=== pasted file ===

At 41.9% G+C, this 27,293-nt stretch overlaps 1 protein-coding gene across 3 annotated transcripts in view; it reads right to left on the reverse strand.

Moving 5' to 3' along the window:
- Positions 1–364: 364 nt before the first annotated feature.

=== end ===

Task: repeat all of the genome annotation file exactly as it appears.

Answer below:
At 41.9% G+C, this 27,293-nt stretch overlaps 1 protein-coding gene across 3 annotated transcripts in view; it reads right to left on the reverse strand.

Moving 5' to 3' along the window:
- Positions 1–364: 364 nt before the first annotated feature.